Of the three candidates remaining let’s start with Callaspo, my pre-article favorite. He is a wild card that hit second 19 times last season. He doesn’t strike out a lot, averaging 52 Ks per 162 games. He lays off bad pitches, only swinging at 20.7% of pitches outside the strike zone in 2012 which was second best in the league among qualifying hitters. He doesn’t swing and miss a lot either. When Alberto does swing his contact percentage is 91.1% for his career. Callaspo’s 86.1% O-Contact% in 2012 (this measures his contact with pitches outside the strike zone when he swings at them) is 19.3% higher than the league average. This could mean he would be respectable at hit and run plays and he wouldn’t leave Trout dangling on the bases. He is also willing to walk, in fact he has walked at a 10.8% pace his last two years (8.5% is the MLB average.) He was fourth on the team in OBP last year, finishing behind Trout, Hunter, and Pujols with .331. But even though he was ranked fourth among the Halos, his OBP is only a few points above the MLB average of .319. Additionally he owns a career slugging percentage of .384, 26 points below league average for the parks he’s hit in. Batting Callaspo second will give him extra plate appearances through the season but does his production warrant these additional plate appearances? While Alberto’s plate discipline may help give Trout a chance to steal second and his ability to avoid the swing and miss strike will help prevent a strike him out throw him out double play are those benefits worth batting him second? While his 3.62 pitches per plate appearance is helpful; it is still below the league average of 3.80. He possesses only average speed, and his batting last year was about league average. Alberto strikes me as more of a satisfactory solution but nothing special, nothing like Torii. Is anyone else on the roster better suited for this role?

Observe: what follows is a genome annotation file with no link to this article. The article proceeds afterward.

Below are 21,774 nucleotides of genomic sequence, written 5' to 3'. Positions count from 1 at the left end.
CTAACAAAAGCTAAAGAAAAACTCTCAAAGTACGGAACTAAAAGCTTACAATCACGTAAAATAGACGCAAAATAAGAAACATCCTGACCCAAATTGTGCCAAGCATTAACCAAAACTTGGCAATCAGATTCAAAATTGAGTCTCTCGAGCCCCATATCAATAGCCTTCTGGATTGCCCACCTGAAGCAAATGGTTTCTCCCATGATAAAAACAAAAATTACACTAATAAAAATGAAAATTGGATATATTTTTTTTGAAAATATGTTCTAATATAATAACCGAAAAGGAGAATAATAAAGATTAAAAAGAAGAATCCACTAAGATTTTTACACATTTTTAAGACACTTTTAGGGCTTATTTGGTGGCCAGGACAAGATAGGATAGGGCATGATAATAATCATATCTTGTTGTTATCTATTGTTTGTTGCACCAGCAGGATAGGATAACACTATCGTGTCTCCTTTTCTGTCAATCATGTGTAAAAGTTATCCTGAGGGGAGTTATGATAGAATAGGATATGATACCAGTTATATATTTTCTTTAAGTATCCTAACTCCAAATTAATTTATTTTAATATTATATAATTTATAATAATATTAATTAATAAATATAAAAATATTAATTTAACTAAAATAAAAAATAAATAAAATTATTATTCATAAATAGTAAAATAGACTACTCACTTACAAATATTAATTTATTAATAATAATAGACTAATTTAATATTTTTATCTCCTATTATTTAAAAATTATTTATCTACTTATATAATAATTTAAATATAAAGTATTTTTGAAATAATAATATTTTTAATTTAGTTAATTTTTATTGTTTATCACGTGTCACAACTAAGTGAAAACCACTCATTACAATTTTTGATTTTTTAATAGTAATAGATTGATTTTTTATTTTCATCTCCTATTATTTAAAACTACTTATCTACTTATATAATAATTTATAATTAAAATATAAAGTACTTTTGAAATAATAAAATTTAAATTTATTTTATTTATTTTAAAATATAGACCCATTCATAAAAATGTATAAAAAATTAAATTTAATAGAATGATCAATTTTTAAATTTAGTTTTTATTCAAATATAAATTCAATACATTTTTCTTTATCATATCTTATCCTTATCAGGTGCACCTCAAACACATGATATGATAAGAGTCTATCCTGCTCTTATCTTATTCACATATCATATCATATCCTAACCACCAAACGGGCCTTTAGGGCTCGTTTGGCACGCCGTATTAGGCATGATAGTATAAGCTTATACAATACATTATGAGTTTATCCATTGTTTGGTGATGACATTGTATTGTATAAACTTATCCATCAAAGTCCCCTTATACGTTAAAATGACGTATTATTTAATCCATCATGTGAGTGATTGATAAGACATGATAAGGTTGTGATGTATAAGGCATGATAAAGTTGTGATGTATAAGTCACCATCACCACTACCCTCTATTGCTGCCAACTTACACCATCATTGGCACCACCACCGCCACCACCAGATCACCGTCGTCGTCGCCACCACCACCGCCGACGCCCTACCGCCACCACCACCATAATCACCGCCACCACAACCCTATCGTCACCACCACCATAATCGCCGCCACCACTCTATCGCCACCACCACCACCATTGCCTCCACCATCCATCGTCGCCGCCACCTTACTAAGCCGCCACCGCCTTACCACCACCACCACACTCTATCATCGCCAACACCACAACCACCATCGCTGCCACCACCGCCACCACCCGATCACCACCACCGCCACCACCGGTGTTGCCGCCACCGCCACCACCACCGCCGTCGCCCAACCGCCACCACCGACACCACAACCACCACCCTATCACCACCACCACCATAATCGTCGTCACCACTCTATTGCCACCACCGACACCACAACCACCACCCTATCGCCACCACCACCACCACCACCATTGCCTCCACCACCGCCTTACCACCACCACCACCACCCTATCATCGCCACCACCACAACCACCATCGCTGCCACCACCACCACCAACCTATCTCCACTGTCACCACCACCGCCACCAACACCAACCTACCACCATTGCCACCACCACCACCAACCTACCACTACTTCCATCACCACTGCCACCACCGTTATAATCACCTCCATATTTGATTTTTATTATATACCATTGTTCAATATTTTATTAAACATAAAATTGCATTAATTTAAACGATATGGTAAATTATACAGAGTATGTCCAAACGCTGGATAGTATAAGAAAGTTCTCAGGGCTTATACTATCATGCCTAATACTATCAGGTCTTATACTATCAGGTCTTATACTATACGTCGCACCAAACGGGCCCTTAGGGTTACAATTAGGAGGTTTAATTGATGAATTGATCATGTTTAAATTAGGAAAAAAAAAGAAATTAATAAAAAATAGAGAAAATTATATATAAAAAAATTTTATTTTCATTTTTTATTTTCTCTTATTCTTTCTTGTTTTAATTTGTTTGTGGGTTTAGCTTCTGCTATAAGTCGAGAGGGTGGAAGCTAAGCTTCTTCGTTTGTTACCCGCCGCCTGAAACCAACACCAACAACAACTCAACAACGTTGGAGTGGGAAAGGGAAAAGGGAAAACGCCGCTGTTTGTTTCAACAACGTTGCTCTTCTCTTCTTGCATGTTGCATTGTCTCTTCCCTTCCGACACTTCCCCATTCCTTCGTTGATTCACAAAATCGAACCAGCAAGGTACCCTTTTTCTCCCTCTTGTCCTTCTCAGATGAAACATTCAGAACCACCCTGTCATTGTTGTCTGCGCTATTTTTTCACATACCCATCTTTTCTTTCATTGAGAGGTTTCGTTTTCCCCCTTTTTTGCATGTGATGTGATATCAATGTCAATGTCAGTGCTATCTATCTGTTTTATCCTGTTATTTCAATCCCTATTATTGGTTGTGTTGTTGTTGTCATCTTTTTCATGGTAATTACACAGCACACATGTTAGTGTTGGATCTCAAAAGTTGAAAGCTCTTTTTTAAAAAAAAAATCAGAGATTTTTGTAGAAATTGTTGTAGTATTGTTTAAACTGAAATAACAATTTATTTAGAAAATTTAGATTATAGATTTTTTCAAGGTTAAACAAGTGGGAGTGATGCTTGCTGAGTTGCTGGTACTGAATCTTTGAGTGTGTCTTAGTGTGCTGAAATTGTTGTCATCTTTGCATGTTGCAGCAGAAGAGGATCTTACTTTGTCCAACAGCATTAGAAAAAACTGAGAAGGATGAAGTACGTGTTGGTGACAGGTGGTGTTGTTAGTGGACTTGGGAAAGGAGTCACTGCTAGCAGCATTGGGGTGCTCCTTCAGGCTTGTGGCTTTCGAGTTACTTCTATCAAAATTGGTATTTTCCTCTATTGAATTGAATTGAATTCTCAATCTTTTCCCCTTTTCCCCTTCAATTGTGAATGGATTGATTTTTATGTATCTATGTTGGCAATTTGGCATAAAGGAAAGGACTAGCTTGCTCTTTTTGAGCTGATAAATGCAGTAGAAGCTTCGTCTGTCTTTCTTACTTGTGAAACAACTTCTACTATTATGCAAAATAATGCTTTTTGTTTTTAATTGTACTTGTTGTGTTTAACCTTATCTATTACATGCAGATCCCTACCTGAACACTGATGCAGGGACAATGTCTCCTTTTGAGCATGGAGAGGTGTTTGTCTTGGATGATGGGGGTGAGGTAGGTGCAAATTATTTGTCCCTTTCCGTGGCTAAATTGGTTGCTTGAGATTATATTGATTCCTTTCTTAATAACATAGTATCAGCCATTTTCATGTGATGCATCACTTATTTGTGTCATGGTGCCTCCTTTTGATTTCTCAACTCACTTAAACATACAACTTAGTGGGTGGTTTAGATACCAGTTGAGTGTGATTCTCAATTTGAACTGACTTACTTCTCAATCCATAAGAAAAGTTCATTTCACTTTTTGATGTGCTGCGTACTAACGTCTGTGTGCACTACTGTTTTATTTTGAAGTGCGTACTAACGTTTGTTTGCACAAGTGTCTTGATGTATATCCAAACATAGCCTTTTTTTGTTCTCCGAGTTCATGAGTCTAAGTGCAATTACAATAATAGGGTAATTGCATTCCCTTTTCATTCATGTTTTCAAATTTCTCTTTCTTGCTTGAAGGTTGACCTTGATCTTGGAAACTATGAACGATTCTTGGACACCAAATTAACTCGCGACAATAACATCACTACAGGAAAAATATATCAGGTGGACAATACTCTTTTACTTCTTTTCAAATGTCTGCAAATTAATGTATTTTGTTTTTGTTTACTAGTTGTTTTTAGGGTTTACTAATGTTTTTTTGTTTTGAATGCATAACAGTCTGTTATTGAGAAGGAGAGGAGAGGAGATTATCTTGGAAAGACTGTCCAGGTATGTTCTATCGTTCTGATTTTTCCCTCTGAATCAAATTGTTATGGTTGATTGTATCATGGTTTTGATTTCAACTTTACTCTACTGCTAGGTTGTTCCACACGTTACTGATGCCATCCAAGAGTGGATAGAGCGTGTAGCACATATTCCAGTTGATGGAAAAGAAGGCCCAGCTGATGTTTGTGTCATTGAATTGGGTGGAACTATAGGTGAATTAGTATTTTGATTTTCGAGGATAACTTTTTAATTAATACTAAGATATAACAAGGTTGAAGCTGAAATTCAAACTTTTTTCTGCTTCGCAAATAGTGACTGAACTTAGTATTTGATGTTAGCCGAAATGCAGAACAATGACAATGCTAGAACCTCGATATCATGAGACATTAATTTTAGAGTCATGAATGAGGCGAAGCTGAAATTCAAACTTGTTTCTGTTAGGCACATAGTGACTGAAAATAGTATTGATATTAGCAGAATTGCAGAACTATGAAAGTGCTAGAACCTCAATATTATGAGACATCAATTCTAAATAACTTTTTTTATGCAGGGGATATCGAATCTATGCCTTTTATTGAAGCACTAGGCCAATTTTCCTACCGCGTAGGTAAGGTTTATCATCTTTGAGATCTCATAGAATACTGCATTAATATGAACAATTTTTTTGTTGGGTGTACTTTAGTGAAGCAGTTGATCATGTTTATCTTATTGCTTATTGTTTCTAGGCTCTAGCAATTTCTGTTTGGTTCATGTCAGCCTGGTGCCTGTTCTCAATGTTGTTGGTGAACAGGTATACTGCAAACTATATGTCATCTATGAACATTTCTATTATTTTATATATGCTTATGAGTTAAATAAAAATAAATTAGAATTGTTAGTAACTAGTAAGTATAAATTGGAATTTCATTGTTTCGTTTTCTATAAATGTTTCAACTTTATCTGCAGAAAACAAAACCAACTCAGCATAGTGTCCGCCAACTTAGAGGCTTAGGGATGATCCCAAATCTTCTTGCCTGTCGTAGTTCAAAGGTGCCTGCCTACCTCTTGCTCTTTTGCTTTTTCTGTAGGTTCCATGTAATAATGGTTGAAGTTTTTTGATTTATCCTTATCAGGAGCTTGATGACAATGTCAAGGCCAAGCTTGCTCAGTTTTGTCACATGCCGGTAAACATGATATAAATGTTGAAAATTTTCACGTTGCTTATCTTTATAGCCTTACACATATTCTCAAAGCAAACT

Let’s look at Aybar next, who I believe Scioscia will most likely give the first crack at the two-hole. Aybar has decent numbers that are very similar to Callaspo’s. Erick doesn’t strike out a whole lot. He has an 11.9% career SO% which is 6% below the league average strike out percentage. This comes out to about 64Ks a year. Aybar does swing at 36.6% of pitches out of the zone compared to the league average of 30.8%. He also averages only 3.41 pitches per plate appearance, fewest of the three candidates we’re looking at. The good news is he won’t necessarily leave Trout out to dry when he swings at pitches outside the zone as he makes contact 80% of the time he swings at them. With his ability to make contact with pitches outside the zone he could probably pull off the hit and run effectively. To put these stats in perspective, last year Torii swung at 35.3% of pitches outside the zone, only making contact with 59.4% of them. Aybar’s power is slightly below league average but he brings an excellent ability to bunt for a hit. He also has an average on base percentage for the parks he’s hit in. Aybar provides the team with another stolen base threat at the top of the order that can wreak havoc and provide good speed on the bases. He doesn’t walk a lot, possessing only a career 4.9% walk rate compared to the league average of 8.5%. This brings us to the big difference between Aybar’s OBP and the other candidates’; Erick gets on base more by hitting than they do. Walks are more valuable in the leadoff spot with nobody on base and less valuable in the second spot in the lineup with a guy already on first. This is because it nullifies the value of any steal and, at best, only advances the leadoff guy one base whereas a hit could score him from second. Aybar isn’t terribly exciting as a two-hole hitter either but he is serviceable with some advantages and disadvantages over the other two candidates.